You may be wondering when your cat refuses to eat if you should be concerned and begin to wonder if your feline friend needs emergency veterinary care. Our Central Illinois vets share some insight into why cats may stop eating, and how to tell if your cat's case is an emergency.
Why Won't My Cat Eat?
The fact is that cats are notoriously picky eaters. Sometimes your cat will simply turn their nose up at what is being offered. If your cat has gone 24 hours or more without eating, and you haven't deviated from their normal cat food, then this may point to an underlying health issue.
Cats can suffer from gastrointestinal (GI) issues that can cause them to lose their appetite and feel nauseated. Cats experiencing GI problems will often exhibit other symptoms such as constipation, vomiting, diarrhea and weight loss.
Common GI problems in cats include:
- Urinary obstructions
- Changes in your cat's intestinal bacteria
- Foreign object, such as a piece of plant or plastic, stuck in your cat's digestive tract
If you learn that your cat is experiencing weight loss, diarrhea, vomiting, or constipation in addition to a reduced appetite, it's time to contact your vet.
This is a relatively common condition for older cats. Kidney issues may cause your cat to feel nauseated, which may result in a refusal to eat. Other symptoms include drinking an excessive amount of water or urinating frequently.
Your vet will be able to diagnose your pet and develop a treatment plan for this serious illness. If your cat is older than 7 years of age, and is displaying symptoms beyond a pause in eating, book an appointment with your vet as soon as possible.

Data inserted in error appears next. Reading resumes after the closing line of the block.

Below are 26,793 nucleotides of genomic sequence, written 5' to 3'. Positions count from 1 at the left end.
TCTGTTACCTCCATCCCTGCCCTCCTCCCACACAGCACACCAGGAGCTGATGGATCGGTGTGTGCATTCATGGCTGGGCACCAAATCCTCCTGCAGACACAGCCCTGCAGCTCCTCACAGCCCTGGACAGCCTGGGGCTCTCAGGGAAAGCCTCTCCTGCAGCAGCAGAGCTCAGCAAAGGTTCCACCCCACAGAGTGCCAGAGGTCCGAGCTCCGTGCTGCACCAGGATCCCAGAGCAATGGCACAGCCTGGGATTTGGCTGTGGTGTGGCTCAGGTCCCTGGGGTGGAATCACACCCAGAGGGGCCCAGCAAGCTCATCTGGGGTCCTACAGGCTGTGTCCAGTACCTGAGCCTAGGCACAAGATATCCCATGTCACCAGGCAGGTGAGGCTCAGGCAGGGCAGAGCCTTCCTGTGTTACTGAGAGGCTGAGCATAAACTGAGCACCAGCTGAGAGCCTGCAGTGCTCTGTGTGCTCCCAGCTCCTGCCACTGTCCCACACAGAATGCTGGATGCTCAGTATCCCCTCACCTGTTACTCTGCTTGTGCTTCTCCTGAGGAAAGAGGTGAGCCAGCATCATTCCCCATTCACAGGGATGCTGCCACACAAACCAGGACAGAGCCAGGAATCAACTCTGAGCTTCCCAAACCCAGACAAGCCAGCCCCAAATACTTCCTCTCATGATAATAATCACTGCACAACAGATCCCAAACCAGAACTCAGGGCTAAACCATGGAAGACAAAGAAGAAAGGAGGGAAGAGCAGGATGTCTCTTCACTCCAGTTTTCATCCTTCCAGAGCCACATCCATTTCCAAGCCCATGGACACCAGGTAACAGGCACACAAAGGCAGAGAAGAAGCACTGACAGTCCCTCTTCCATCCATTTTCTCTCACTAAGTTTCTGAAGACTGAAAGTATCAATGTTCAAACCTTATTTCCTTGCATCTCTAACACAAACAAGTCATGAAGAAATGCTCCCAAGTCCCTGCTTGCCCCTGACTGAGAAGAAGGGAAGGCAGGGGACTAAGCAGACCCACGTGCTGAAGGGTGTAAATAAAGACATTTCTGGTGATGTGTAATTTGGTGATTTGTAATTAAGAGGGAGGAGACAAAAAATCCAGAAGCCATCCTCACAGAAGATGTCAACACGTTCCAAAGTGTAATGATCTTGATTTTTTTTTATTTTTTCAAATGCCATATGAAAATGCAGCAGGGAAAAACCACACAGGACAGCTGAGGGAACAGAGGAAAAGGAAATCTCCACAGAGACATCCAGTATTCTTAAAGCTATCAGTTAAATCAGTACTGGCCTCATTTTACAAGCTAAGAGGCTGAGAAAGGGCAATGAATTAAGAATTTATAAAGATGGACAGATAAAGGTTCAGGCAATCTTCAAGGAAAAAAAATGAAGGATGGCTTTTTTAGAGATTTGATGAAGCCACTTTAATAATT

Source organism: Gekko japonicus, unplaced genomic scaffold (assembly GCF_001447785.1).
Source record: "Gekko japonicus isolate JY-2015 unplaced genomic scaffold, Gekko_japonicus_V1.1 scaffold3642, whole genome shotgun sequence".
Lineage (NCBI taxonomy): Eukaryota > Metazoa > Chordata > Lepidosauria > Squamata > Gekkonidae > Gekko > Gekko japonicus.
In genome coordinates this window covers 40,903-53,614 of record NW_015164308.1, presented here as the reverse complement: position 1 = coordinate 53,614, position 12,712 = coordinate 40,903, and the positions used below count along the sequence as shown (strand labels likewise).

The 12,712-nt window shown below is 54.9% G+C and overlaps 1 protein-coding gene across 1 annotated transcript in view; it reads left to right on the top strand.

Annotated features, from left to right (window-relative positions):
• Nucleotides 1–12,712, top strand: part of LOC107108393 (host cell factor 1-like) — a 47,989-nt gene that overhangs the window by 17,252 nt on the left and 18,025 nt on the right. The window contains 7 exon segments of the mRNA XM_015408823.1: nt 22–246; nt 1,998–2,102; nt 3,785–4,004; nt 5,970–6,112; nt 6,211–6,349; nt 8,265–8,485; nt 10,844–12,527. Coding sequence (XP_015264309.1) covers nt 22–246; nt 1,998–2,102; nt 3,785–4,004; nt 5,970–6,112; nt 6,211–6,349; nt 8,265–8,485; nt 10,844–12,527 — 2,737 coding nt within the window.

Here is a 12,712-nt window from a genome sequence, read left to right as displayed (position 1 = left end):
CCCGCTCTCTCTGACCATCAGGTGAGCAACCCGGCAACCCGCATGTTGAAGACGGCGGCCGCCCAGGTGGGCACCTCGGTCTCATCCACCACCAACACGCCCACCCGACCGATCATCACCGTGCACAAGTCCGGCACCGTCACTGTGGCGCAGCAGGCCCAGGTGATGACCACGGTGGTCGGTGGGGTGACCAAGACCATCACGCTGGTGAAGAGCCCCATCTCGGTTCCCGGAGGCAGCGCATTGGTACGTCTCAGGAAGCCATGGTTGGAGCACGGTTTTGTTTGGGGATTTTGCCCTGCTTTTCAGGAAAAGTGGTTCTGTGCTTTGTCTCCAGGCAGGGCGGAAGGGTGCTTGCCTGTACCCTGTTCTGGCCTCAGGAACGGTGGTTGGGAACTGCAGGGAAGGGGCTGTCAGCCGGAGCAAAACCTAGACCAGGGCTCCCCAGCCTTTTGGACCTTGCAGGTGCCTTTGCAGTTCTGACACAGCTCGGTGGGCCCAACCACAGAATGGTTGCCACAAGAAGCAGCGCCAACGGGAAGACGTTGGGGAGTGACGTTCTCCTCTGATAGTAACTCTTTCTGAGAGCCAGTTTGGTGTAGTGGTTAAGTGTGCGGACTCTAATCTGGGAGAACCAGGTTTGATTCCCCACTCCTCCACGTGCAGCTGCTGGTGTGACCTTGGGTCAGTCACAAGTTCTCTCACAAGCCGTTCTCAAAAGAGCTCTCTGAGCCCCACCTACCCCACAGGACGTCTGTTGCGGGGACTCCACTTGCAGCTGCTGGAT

Inflamed gums, loose or broken teeth, a dental abscess, an injury or foreign object in their mouth, advanced tooth decay or other issues can cause significant pain, prompting them to stop eating.
If you suspect your cat may be suffering from mouth pain, contact your vet as soon as possible for an appointment so this issue can be diagnosed and treated.
Other Potential Causes
Cats can stop eating for numerous reasons not directly related to their general physical health, including:
- Depression or anxiety
- Recent vaccinations
- Motion sickness due to travel
- New food
- Change in normal routines
Any of these issues should not cause your cat to refuse more than one or two meals. If your cat continues to not eat for any longer than this, it’s time to book an appointment with a veterinarian.
When Should I See a Vet?
If your cat has skipped more than one or two meals or if you cat is exhibiting any behaviors or symptoms that are causing you concern, contact us to schedule an appointment.
Your cat can't tell you why they don't want to eat so you need to be vigilant. Their health may depend on early detection, diagnosis and treatment.Note: The advice provided in this post is intended for informational purposes and does not constitute medical advice regarding pets. For an accurate diagnosis of your pet's condition, please make an appointment with your vet.